22 March 2016
Not Every Pawn is Tasty
Round eight of the candidates tournament in the review of Alina Bivol.
The start of the second half of the Candidates Tournament has really pleased the audience with impressive and combative games. Thus, the opposition to the two best Americans has created something incredible on board despite the seemingly logical play of both players. Fabiano Caruana used to be chess player number two in the world for several years, and it seems to me that should the American go on maintaining the kind of attitude that was demonstrated by him in round eight, he might well propel himself into the match against Magnus Carlsen. Hikaru Nakamura, on the other hand, having won his game on the eve, was pushing to get into a full-blooded fight as he obviously wanted to build up on this fresh success to return back to the 50 per cent mark. However, even though both players committed inaccuracies, Black acted in a too straightforward manner and, as a result of that, his attack bogged down while his own king failed to lack of protection.
Caruana – Nakamura
1. e4 e5 2. Nf3 Nc6 3. Bb5 Nf6 4. d3 Bc5 5. Bxc6 dxc6 6. Nbd2
This continuation, in which White shrinks from the Berlin endgames in favor of the setup reminding the exchange variation of the Ruy Lopez, has become fashionable in the recent years.
6…0-0 7. Qe2 Re8 8. Nc4 Nd7 9.Bd2 Bd6 10. 0-0-0
This is Caruana’s improvement: in one his earlier games with Sergey Karjakin he opted for 10. h4.
The gauntlet is taken up!
11. Ne3 a5 12. Nf5 a4 13. Bg5 f6 14. Be3 Nc5 15. g4 Be6 16. Kb1 b4
Having finished their preparations, both sides are now ready to storm the royal castles.
17. g5 b3
This is an inaccuracy already, while the 17... a3 18.b3 Bxf5 19. exf5 e4 20. dxe4 Nxe4 21. Qc4+ Kh8 22. Bd4 Ra5 line would have resulted in a position with equal chances for both sides.
18. Rhg1 bxa2+ 19. Ka1 Bxf5 20. exf5 a3 21. b3 Na6 22. c3!
Limiting the scope of the nasty knight of Black’s. White uses Black’s pawns as a shield to cover his own king, just as the classics advised, whereas the position of the black king looks rather dubious.
22…Bf8 23. Nd2 fxg5 24. Rxg5 Nc5 25. Rg3 e4
In the case of 25... Qxd3? 26. Qxd3 Nxd3 27. Ne4, followed by 28.Nf6+, Black would have ended up an exchange down.
26. Bxc5 Bxc527. Nxe4 Bd6 28. Rh3
The rest is a matter of technique.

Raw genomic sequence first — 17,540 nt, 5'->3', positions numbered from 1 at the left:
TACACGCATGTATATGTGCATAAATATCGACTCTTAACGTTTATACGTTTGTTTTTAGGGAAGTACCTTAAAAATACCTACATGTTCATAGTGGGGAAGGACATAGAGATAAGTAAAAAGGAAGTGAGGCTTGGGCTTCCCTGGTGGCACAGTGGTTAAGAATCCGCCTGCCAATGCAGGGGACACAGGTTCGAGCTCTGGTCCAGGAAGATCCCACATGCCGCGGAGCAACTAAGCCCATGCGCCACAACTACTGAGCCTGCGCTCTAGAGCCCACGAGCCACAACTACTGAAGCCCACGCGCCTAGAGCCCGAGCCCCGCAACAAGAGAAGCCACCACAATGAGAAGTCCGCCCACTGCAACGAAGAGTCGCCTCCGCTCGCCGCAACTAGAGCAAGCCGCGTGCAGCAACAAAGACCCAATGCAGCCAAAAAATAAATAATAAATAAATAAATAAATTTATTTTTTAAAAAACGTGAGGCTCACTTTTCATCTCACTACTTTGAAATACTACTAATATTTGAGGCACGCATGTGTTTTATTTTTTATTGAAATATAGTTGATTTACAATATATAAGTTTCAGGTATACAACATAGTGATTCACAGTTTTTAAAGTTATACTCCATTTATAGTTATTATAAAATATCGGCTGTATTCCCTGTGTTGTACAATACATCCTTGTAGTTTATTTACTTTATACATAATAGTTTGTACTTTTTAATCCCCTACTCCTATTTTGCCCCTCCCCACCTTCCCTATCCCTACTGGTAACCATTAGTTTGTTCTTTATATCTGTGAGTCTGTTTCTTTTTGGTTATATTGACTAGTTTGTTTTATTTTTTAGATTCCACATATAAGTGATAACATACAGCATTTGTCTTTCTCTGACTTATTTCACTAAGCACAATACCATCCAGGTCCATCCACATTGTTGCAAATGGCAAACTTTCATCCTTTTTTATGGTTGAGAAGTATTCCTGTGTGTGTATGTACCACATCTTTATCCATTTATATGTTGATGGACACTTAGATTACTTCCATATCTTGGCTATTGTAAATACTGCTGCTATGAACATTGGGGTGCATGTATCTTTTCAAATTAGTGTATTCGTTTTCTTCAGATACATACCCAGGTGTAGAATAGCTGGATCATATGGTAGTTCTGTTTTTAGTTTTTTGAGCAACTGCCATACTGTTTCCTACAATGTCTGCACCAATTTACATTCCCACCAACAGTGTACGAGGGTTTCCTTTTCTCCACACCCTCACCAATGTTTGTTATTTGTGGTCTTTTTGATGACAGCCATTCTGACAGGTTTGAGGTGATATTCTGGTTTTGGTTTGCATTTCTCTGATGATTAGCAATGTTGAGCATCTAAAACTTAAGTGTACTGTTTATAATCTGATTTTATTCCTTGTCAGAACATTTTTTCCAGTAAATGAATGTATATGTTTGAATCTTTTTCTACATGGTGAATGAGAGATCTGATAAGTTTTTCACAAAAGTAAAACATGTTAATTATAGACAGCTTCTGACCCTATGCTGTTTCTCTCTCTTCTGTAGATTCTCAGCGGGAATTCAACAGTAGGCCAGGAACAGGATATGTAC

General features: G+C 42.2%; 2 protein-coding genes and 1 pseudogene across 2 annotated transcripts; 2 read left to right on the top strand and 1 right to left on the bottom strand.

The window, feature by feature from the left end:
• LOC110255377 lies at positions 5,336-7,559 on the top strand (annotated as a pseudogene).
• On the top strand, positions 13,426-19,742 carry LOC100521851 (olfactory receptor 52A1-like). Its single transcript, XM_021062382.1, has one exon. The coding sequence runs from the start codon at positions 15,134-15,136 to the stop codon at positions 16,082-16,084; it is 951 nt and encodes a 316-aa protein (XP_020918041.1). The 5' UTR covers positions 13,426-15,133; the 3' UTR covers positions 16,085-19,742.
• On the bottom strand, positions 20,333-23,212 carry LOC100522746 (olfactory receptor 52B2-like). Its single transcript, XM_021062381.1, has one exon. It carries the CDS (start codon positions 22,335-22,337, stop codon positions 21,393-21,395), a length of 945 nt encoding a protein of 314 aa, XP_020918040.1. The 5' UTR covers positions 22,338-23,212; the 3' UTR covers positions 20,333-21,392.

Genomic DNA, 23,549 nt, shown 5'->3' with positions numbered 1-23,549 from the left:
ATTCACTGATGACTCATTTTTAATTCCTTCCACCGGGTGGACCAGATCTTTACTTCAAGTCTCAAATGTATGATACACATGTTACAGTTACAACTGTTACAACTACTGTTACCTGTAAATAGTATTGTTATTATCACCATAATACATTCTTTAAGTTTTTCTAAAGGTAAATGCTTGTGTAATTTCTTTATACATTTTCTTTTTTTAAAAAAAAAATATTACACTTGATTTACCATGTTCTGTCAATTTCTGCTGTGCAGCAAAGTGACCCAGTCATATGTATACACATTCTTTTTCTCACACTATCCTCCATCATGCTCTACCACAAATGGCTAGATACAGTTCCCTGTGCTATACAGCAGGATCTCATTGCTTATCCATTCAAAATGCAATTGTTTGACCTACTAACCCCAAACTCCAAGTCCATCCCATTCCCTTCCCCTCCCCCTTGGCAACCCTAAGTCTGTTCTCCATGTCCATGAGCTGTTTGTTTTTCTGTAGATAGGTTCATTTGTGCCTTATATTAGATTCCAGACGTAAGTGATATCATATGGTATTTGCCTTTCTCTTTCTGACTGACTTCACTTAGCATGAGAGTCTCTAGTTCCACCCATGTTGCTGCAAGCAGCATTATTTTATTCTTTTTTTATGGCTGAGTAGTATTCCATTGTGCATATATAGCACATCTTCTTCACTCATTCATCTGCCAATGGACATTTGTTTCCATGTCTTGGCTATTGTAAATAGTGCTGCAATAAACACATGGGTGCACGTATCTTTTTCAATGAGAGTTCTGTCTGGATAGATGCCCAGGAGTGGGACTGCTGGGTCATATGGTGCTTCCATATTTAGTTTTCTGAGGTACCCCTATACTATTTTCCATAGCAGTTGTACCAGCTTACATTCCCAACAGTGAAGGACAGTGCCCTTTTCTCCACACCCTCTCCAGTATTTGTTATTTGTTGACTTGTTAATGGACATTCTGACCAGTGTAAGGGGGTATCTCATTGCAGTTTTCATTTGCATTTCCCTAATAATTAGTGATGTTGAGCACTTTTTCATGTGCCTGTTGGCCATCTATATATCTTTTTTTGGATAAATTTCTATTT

28…Be5 29. d4 Bf6 30. Rg1 Rb8 31. Kxa2 Bh4 32. Rg4 Qd5 33. c4 Black resigns.
The end of the American derby was followed by Levon Aronian and Anish Giri finishing their game. The Armenian grandmaster attempted to capitalize on his playing the white pieces, but the bulletproof Anish has proved his tenacious defensive skills yet another time. The opening ended in a calm position in which Black needed to resolve the issue of developing his light-squared bishop. Soon Giri exchanged his passive piece for White’s knight, fixing a draw with precise play in an opposite colored bishop ending with rooks still on the board.
This is how Anish Giri commented on his performance after the end of the game:
– The chances to win the previous round game (against Anand - editor's move) were definitely with me, but my decision to exchange on f6 proved rather poor. It perhaps produces an impression of me aiming only at draws in this tournament; yesterday the situation in the opening was favourable for me, but I refrained from taking risks even though I now feel I had to. As for my game with Svidler, I underestimated the d4-d5 advance and failed to profit from my opportunities.
Maybe I do not take such risks as other players do and it is obviously integral to my style of play, but eight draws in eight rounds is too much for me. My coaching stuff does a really good job and my openings would usually come out well for me with a definite amount of advantage, which I would usually let go of very quickly, just as it happened in my encounters with Aronian and Topalov. I probably lack concentration in the final part of the game.
Levon Aronian and Anish Giri
…Meanwhile, Peter Svidler and Sergey Karjakin, Veselin Topalov and Vishy Anand were still waging their battles. While they were busy fighting, your author had time to talk with volunteers, who were trying to restore order in the spectators’ hall. Indeed, the lobby in front of the playhall sports chessboards with chess clocks, and not a few blitz players would from time to time indulge in loud conversations, which is probably distractive to the candidates as the sound conductivity in the playhall is on a very good level. However, the volunteers (who are the students of the MGIMO - one of the most prestigious universities of our country) cope with their job duties in a quite commendable manner.